Oct 22, 2011

What's with Stopping Distance Tests?

Motorcycle Consumer News publishes a Performance Index summary on all of the bikes they have tested over recent years (for example: 2007/2008 and 2010). There are always some interesting statistics in those evaluations. For those of who are lazy and looking for an executive summary, skipping the list and heading for the Ten Best categories at the end of the article is the easy way to get a look at the year of motorcycling products.

One of the stats I've been most interested in is the 60-0 stopping time measurement, since that directly relates to safety performance. 0-60 is interesting and 0-100mph is information only for squids and racers, but stopping distance is a big deal for all of us. So, I manipulated the MCN data into a spreadsheet and played with it for a bit. what I found was an indirect correlation between what I expected and what actually happened. The ten quickest stopping bikes MCN tested in the last 5 years are:

Triumph Speed Triple 1050 '06 104.8 ft.
BMW Megamoto 106.4
Triumph Speed Triple '99 106.7
Honda F6 Valkyrie 107.4
Honda Marauder 800 107.6
Honda VFR800FI Interceptor '98 107.9
Yamaha YZF600R '97 108.2
Suzuki SV650 '99 108.8
Ducati Monster 750 109.1
Suzuki TL1000S 109.4

None of these bikes were among the lightest tested. In fact, five of the 50 fastest stoppers were over 700 pound porkers. All of those were metric cruisers (Honda's F6 Valkyrie, Valkyrie Tourer, VTX 1800, and Kawasaki's Vulcan 1500 Classic FI and Suzuki's VL1500 Intruder LC). Even Harley's 620 pound VRSC V-ROD puts on the brakes in 109.5 feet. The lightest of the quick stoppers is the '99 Suzuki SV650.

There is some connection between the lightest motorcycles and fuel efficiency. MCN's ten top fuel misers were:

Yamaha XT250 67.8 mpg
Yamaha Virago 250 66.9
Kawi Ninja 650R '06 65.3
Kawi Ninja 500 64
Honda Rebel 250 62.6
Honda CRF230L 61.6
Suzuki SV650S '07 58.3
BMW G650 Xcountry 56.4
Buel Blast 55.4
Moto Guzzi California 55.2

The Hondas and Yamahas were in the 10 lightest bike group, too. The Moto Guzzi was the heaviest miser at 540 pounds. You have to filter down to 45 mpg before you see the first over 600 pound bikes show up in the efficiency column. That was no surprise. Suzuiki's DR650 was the only light bike to push 40 mpg, which isn't a huge surprise, since the DR is also the quickest 0-60 mph bike in the group.

MCN does a lot of testing and collects all sorts of data on the bikes they test. I'm marginally embarassed to admit that I only care about one other measure; weight. MCN's ten lightest bikes were:

Yamaha XT250 288 pounds
Kawasaki KLX250S 294
Yamaha WR250X 301
Yamaha WR250R 302
Kawasaki KLX250SF 305
Suzuki DRZ400SM 319
Yamaha Virago 250 325
Suzuki GZ250 334
Suzuki DR650SE 358
Suzuki DR650SE '07 368

All things considered, the Virago 250 and the GZ250 are the only bikes of that bunch that I wouldn't like to own. So, maybe my first big issue is weight. If I only get to pick one value, maybe that would be the top of my motorcycle values. MCN doesn't rate suspension travel, turning radius, off-pavement handling, street vision (seat height), visibility, reliability, winter starting, ease of maintenance, parts cost, fuel tolerance, LD comfort, or many of the things I try to look at when I review a new motorcycle. Sometimes, I wonder if including a "can I pass a BRC on this thing" category would be helpful This was, however, an interesting experiment and I'm going to put the resulting Excel spreadsheet on my website.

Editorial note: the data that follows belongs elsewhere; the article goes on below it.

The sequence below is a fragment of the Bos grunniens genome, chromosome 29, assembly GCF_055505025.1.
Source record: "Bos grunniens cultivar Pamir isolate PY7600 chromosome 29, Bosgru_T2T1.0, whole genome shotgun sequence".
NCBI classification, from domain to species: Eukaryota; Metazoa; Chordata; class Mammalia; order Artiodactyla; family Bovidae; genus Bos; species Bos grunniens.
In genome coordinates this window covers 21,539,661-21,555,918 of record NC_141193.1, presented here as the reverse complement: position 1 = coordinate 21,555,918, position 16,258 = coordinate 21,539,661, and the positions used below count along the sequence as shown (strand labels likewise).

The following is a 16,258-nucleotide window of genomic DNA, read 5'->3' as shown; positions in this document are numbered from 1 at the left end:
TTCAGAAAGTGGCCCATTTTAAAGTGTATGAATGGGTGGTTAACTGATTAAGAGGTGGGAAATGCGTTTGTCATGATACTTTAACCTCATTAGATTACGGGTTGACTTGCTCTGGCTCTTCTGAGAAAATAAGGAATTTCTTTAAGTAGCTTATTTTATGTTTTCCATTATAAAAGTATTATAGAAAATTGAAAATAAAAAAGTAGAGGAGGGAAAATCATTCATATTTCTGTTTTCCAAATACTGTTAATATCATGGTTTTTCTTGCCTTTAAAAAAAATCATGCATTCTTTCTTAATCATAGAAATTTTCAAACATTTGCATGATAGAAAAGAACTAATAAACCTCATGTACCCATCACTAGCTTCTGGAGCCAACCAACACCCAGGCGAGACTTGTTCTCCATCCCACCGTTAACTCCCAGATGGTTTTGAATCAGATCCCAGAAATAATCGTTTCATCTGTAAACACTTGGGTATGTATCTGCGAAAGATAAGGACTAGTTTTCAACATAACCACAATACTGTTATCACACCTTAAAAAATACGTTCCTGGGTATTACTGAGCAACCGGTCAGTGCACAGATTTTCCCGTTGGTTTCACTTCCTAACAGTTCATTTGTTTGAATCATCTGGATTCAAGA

3 comments:

Paul said...

If MCN included all the data you wanted in those charts they would become so cluttered as to be unreadable. Fortunately, you can go back and check the road tests and collect a lot of what you need.

The top three stoppers are doing it all on 1 wheel; relatively tall bikes with that much negative g-force are probably only getting around a 5-10% contribution from the rear brake. The Valkyrie and Marauder are very heavy with long wheelbases, and rearward weight bias, which makes the rear brake very effective, hence the short stopping distance. Unfortunately, most cruiser riders don't bother to learn max braking techniques, leading to "Yup, I had to lay er down".

Anonymous said...

I've read and believe that a lot of accidents could have been avoided if the rider had used evasive action other than braking. How often do we read of someone wiping out when they grab too much brake rounding a tight corner? A more interesting test would be speed through a tight slalom course. The other thing is that in the real world braking performance is hugely related to many other factors: tire type and state, road service, weather, etc. Max braking performance on a closed course is interesting, but only part of the puzzle.

daGeezer said...

I don't think "too much braking" is the cause of the crashes you describe. Improper braking, incompetent braking, inappropriate braking might be more in line with those situations. Max braking in ideal situations is as good as that statistic is going to get, so it is useful. Having test rode a hippobike before doing this investigation, I am still amazed that anyone can stop one of those monsters quickly. Clearly, they are better riders than me and way more committed to riding; even if the motorcycle is an engineering disaster.